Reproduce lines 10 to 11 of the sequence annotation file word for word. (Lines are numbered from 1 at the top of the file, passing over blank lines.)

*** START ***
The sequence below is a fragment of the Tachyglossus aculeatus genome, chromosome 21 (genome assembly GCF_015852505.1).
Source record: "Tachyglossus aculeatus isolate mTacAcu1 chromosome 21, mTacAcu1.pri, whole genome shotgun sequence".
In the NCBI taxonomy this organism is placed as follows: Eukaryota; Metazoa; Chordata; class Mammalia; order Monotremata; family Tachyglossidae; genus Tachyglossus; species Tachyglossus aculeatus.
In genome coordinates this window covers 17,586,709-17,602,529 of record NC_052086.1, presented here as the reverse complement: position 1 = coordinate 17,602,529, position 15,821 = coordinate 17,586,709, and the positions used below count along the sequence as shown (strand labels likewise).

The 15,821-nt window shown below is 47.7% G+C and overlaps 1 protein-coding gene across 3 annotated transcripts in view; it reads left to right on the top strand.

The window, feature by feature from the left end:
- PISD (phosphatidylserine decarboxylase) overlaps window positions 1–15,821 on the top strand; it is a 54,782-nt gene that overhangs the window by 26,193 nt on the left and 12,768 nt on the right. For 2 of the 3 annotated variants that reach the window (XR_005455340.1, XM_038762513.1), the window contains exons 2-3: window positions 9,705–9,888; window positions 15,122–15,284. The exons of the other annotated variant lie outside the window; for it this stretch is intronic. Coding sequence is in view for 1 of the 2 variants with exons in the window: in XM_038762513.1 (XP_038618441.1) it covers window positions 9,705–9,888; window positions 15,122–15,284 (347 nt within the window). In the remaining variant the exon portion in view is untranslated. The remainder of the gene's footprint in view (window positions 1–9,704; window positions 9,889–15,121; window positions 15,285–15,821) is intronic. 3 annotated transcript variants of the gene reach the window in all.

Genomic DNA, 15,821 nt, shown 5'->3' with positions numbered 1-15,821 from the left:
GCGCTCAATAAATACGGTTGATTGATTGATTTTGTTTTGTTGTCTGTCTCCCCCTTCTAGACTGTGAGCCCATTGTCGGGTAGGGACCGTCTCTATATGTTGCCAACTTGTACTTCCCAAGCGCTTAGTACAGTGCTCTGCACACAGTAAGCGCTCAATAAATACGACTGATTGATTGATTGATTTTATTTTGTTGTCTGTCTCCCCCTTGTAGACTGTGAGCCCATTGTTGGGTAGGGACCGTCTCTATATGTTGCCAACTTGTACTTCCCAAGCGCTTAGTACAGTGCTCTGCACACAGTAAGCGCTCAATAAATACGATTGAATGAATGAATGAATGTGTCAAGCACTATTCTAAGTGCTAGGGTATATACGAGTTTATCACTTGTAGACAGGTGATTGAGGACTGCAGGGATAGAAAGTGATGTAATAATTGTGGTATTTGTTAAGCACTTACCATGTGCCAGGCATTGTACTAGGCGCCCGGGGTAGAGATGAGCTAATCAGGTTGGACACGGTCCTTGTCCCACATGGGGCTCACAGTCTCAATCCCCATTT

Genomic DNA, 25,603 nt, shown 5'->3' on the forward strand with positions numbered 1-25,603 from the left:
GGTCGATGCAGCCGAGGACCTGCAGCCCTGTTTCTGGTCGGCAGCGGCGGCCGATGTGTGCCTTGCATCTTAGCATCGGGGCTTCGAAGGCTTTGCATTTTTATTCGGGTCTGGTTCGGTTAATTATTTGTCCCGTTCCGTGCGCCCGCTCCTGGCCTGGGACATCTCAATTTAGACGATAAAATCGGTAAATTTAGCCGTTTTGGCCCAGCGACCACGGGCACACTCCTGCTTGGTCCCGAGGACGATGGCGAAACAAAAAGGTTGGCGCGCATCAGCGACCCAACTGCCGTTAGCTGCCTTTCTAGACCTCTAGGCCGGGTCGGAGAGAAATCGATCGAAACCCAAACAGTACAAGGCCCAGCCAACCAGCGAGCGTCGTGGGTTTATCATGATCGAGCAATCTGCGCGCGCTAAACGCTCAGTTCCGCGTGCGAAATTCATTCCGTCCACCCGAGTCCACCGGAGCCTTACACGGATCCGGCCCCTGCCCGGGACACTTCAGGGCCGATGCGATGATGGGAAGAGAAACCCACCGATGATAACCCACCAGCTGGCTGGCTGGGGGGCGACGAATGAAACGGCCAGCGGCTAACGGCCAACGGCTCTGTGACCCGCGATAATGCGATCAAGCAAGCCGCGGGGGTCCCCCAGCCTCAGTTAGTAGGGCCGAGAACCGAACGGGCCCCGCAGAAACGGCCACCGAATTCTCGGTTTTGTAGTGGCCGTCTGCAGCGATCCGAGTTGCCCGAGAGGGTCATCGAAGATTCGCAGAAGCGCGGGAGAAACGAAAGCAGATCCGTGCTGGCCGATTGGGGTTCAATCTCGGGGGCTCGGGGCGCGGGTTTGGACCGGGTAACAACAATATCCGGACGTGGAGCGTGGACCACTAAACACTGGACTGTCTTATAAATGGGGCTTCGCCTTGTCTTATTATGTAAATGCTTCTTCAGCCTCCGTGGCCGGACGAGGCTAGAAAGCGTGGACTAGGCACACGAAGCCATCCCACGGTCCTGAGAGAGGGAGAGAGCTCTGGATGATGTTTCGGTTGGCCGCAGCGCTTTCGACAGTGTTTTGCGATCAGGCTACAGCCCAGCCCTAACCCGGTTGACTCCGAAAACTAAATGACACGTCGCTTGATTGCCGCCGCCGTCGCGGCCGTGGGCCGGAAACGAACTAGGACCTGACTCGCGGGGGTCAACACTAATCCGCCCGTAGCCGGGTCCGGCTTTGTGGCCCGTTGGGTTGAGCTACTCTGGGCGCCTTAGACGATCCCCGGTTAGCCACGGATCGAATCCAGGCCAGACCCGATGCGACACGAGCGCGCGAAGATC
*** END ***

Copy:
Genomic DNA, 25,603 nt, shown 5'->3' on the forward strand with positions numbered 1-25,603 from the left:
GGTCGATGCAGCCGAGGACCTGCAGCCCTGTTTCTGGTCGGCAGCGGCGGCCGATGTGTGCCTTGCATCTTAGCATCGGGGCTTCGAAGGCTTTGCATTTTTATTCGGGTCTGGTTCGGTTAATTATTTGTCCCGTTCCGTGCGCCCGCTCCTGGCCTGGGACATCTCAATTTAGACGATAAAATCGGTAAATTTAGCCGTTTTGGCCCAGCGACCACGGGCACACTCCTGCTTGGTCCCGAGGACGATGGCGAAACAAAAAGGTTGGCGCGCATCAGCGACCCAACTGCCGTTAGCTGCCTTTCTAGACCTCTAGGCCGGGTCGGAGAGAAATCGATCGAAACCCAAACAGTACAAGGCCCAGCCAACCAGCGAGCGTCGTGGGTTTATCATGATCGAGCAATCTGCGCGCGCTAAACGCTCAGTTCCGCGTGCGAAATTCATTCCGTCCACCCGAGTCCACCGGAGCCTTACACGGATCCGGCCCCTGCCCGGGACACTTCAGGGCCGATGCGATGATGGGAAGAGAAACCCACCGATGATAACCCACCAGCTGGCTGGCTGGGGGGCGACGAATGAAACGGCCAGCGGCTAACGGCCAACGGCTCTGTGACCCGCGATAATGCGATCAAGCAAGCCGCGGGGGTCCCCCAGCCTCAGTTAGTAGGGCCGAGAACCGAACGGGCCCCGCAGAAACGGCCACCGAATTCTCGGTTTTGTAGTGGCCGTCTGCAGCGATCCGAGTTGCCCGAGAGGGTCATCGAAGATTCGCAGAAGCGCGGGAGAAACGAAAGCAGATCCGTGCTGGCCGATTGGGGTTCAATCTCGGGGGCTCGGGGCGCGGGTTTGGACCGGGTAACAACAATATCCGGACGTGGAGCGTGGACCACTAAACACTGGACTGTCTTATAAATGGGGCTTCGCCTTGTCTTATTATGTAAATGCTTCTTCAGCCTCCGTGGCCGGACGAGGCTAGAAAGCGTGGACTAGGCACACGAAGCCATCCCACGGTCCTGAGAGAGGGAGAGAGCTCTGGATGATGTTTCGGTTGGCCGCAGCGCTTTCGACAGTGTTTTGCGATCAGGCTACAGCCCAGCCCTAACCCGGTTGACTCCGAAAACTAAATGACACGTCGCTTGATTGCCGCCGCCGTCGCGGCCGTGGGCCGGAAACGAACTAGGACCTGACTCGCGGGGGTCAACACTAATCCGCCCGTAGCCGGGTCCGGCTTTGTGGCCCGTTGGGTTGAGCTACTCTGGGCGCCTTAGACGATCCCCGGTTAGCCACGGATCGAATCCAGGCCAGACCCGATGCGACACGAGCGCGCGAAGATC